Austrian authorities announced on Saturday, October 31, that a nighttime curfew between the hours of 20:00 to 06:00 (local time) will be in place as of Tuesday, November 3, until the end of the month, in an effort to curb the spread of the coronavirus (COVID-19) disease. Additionally, the closure of cafes, bars, and restaurants was announced. The new restrictions come amid Austrian health authorities reporting the highest daily number of cases on Friday, with 5627 being reported. Factories, shops, kindergartens, and primary schools will remain open, however, while secondary schools and universities will switch to distance learning. Exercise or walks will still be allowed during the curfew.
Measures limiting gatherings to a maximum of six people indoors and 12 people outdoors remain in effect. The rule of six will apply nationwide at all establishments, including at restaurants, weddings, family gatherings; an exception will be made for private funerals. Face coverings are also mandatory in all public spaces including retail shops, schools, government buildings, and supermarkets, as well as on public transportation.
As of October 31, there have been 104,925 confirmed cases of COVID-19 with 1109 associated fatalities in Austria. Further international spread of the virus is to be expected in the near term.
The first case of COVID-19 was reported on December 31 and the source of the outbreak has been linked to a wet market in Wuhan (Hubei province, China). Since then, human-to-human transmission of the virus has been confirmed.
Cases of the virus have been confirmed in numerous countries and territories worldwide. On March 11, the World Health Organization (WHO) declared the global outbreak a pandemic. Virus-screening and quarantining measures are being implemented at airports worldwide, as well as extensive travel restrictions.
The most common symptoms of COVID-19 are fever, dry cough, and tiredness. Some patients may experience other symptoms such as body pains, nasal congestion, headache, conjunctivitis, sore throat, diarrhea, loss of taste or smell or a rash on skin or discoloration of fingers or toes. These symptoms (in most cases mild) appear gradually. Generally, most patients (around 80 percent) recover from the disease without being hospitalized.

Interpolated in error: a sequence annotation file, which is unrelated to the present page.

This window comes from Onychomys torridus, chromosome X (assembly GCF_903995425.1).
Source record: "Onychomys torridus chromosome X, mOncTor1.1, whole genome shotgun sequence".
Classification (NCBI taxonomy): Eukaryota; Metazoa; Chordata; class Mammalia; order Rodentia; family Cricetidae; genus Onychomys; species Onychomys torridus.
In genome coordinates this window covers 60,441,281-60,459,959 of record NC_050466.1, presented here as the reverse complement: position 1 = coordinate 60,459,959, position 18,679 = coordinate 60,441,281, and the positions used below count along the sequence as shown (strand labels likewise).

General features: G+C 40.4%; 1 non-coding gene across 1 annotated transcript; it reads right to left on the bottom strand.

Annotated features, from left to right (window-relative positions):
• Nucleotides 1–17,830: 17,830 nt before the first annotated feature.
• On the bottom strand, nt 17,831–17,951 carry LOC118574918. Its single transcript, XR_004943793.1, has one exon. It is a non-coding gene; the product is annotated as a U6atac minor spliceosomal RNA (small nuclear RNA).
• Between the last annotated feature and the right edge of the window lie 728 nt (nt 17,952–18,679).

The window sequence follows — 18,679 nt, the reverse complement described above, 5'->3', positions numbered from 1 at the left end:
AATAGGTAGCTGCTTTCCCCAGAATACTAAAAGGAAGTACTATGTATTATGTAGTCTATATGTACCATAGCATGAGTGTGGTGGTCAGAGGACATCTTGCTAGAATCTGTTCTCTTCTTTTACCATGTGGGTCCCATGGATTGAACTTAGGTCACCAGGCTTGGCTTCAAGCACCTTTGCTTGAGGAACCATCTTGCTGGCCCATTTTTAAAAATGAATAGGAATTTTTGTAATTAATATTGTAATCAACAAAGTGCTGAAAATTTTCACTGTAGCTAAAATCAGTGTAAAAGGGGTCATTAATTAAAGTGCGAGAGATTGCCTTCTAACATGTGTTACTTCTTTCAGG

Measures adopted by local authorities evolve quickly and are usually effective immediately. Depending on the evolution of the outbreak in other countries, authorities are likely to modify, at very short notice, the list of countries whose travelers are subject to border control measures or entry restrictions upon their arrival to the territory in question. It is advised to postpone nonessential travel due to the risk that travelers may be refused entry or be subject to quarantine upon their arrival or during their stay.
To reduce the risk of transmission, travelers are advised to abide by the following measures:
- Frequently clean hands by applying an alcohol-based hand rub or washing with soap and water.
- When coughing and sneezing, cover mouth and nose with a flexed elbow or tissue; if used, throw the tissue away immediately and wash hands.
- If experiencing a fever, cough, difficulty breathing, or any other symptoms suggestive of respiratory illness, including pneumonia, call emergency services before going to the doctor or hospital to prevent the potential spread of the disease.
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